Does anyone have any experience with spalted soft Maple. I can get
some rough cut air dried stuff, and I thought it might make an
interesting contrasting wood for a project that I plan to otherwise
make out of cherry and possibly white oak. I've never built anything
with constrasting woods before. Does this sound like good choices to
get a pleasing contrast? What is Spalted Maple like to work with?
Any comments would be appreciated.
Cherry, yes. Definitely yes. The contrast between cherry and maple makes for
beautiful pieces. They go very well together.
White oak, I'm not so sure about. There's a huge difference in grain
appearance, as well as in color, between oak and maple. IMO, it looks best
when the woods contrast in color, but resemble in grain. E.g cherry or walnut,
paired with maple or birch, but not with ash or oak IMO.
As long as it's sound and not "punky", it's just like working with maple that
Doug Miller (alphageek at milmac dot com)
Nobody ever left footprints in the sands of time by sitting on his butt.
And who wants to leave buttprints in the sands of time?
Lots of "soft maple" types out there. Most common commercial in the east is
A rubrum, which spalts toward gray, with fairly large brown heartwood
lagging behind. In my experience, there is very little contrast between the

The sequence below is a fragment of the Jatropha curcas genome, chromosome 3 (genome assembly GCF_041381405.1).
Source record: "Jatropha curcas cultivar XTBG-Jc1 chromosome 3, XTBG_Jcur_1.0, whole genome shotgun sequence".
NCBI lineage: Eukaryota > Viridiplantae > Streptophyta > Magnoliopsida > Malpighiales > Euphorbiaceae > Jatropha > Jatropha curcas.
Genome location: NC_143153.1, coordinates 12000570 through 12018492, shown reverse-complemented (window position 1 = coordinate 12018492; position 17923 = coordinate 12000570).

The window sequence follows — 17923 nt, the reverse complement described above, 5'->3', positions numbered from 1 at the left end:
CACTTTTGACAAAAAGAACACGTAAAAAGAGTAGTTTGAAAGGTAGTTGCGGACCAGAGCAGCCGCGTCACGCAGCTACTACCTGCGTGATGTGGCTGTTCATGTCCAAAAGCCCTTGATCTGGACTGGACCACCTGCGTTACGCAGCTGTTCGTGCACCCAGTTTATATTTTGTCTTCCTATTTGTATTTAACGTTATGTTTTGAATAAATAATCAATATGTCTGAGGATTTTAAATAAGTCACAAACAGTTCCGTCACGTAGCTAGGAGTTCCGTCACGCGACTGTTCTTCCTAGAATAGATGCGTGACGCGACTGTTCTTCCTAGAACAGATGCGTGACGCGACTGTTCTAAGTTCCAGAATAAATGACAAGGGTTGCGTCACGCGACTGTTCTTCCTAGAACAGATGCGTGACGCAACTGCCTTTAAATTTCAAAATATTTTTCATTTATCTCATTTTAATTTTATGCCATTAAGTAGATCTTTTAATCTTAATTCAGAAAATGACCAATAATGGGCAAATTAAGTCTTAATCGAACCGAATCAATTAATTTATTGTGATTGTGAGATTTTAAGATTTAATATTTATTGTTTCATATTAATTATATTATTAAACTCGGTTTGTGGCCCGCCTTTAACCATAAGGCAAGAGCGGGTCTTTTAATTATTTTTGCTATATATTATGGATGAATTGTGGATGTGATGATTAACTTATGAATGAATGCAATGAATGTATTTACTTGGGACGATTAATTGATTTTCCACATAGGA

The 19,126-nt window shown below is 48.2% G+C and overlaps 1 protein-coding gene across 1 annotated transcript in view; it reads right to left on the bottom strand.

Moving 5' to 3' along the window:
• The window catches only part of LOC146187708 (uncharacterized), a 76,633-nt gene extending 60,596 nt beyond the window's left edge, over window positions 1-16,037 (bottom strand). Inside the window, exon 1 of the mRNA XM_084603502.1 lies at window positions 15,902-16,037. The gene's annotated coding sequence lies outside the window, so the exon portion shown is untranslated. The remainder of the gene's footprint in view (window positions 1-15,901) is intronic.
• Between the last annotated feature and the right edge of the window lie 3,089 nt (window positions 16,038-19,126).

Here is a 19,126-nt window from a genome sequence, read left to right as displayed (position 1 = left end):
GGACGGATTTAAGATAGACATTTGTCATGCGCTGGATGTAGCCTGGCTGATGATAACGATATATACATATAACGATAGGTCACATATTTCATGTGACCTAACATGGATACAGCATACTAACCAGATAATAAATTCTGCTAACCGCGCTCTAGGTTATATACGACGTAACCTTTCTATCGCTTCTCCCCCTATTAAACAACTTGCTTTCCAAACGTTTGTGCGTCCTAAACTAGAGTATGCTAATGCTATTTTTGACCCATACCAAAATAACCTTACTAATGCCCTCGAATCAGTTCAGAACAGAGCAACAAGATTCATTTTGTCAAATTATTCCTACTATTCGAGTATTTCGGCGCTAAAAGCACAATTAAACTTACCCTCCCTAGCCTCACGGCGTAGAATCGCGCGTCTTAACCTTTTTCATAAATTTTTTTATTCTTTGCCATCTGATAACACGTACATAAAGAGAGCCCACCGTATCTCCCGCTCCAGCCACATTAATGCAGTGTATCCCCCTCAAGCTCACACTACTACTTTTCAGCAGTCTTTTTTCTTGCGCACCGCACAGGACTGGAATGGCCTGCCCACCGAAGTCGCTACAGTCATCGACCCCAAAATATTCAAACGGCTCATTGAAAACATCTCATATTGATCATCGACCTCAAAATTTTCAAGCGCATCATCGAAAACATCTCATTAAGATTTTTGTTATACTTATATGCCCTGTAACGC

heartwood and something like cherry. So I'd look at the boards and choose
those with a minimum of heartwood, which is going to take a long time to
spalt anyway. You can then resaw and book the heartwood if you can't get
enough boards of pure sapwood. Works well, save where you can actually see
the white rot areas, where the lignin has been eaten away. It's lignin that
makes it wood rather than straw.
NB - if you're a molds allergy guy, protect yourself. There's plenty of
mycotoxin in the wood. Spores in the bark, if bark's still there.
I have used spalted maple for quite a few projects, with great results.
Tung oil brings out the color and features beautifully. Depending on how it
will be used, a top finish is useful.
When selecting the wood, look for some that is still hard and dense.
Spalting is an early element of decay, so don't try to use wood that is
light in weight and too far along. You show good sense in approaching the
I built my grandson a toy box with spalted maple panels and cherry frame and
top. The color contrast was very nice. It will pair up with other woods,
too. Try small test pieces finished as you will do to see what you will
get. Have fun. Good luck.
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